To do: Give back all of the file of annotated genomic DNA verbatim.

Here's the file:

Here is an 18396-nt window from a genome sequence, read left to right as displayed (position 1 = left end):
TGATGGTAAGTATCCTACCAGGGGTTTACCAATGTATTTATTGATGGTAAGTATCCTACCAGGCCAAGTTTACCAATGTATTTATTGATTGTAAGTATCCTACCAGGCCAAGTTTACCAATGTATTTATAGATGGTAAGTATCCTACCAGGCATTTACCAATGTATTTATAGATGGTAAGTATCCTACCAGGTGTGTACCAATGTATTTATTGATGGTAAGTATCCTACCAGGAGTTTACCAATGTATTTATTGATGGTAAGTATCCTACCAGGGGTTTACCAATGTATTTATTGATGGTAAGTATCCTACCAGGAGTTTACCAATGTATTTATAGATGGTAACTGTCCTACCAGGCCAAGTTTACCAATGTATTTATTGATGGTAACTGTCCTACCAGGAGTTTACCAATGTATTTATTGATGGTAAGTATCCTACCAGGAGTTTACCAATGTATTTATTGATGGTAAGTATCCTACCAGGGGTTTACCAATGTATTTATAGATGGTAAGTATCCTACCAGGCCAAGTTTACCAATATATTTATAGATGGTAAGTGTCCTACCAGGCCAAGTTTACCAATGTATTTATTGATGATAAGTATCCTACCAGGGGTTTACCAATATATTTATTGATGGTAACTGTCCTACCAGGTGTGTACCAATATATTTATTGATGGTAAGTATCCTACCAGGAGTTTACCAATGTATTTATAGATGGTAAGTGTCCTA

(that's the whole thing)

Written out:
Here is an 18396-nt window from a genome sequence, read left to right as displayed (position 1 = left end):
TGATGGTAAGTATCCTACCAGGGGTTTACCAATGTATTTATTGATGGTAAGTATCCTACCAGGCCAAGTTTACCAATGTATTTATTGATTGTAAGTATCCTACCAGGCCAAGTTTACCAATGTATTTATAGATGGTAAGTATCCTACCAGGCATTTACCAATGTATTTATAGATGGTAAGTATCCTACCAGGTGTGTACCAATGTATTTATTGATGGTAAGTATCCTACCAGGAGTTTACCAATGTATTTATTGATGGTAAGTATCCTACCAGGGGTTTACCAATGTATTTATTGATGGTAAGTATCCTACCAGGAGTTTACCAATGTATTTATAGATGGTAACTGTCCTACCAGGCCAAGTTTACCAATGTATTTATTGATGGTAACTGTCCTACCAGGAGTTTACCAATGTATTTATTGATGGTAAGTATCCTACCAGGAGTTTACCAATGTATTTATTGATGGTAAGTATCCTACCAGGGGTTTACCAATGTATTTATAGATGGTAAGTATCCTACCAGGCCAAGTTTACCAATATATTTATAGATGGTAAGTGTCCTACCAGGCCAAGTTTACCAATGTATTTATTGATGATAAGTATCCTACCAGGGGTTTACCAATATATTTATTGATGGTAACTGTCCTACCAGGTGTGTACCAATATATTTATTGATGGTAAGTATCCTACCAGGAGTTTACCAATGTATTTATAGATGGTAAGTGTCCTA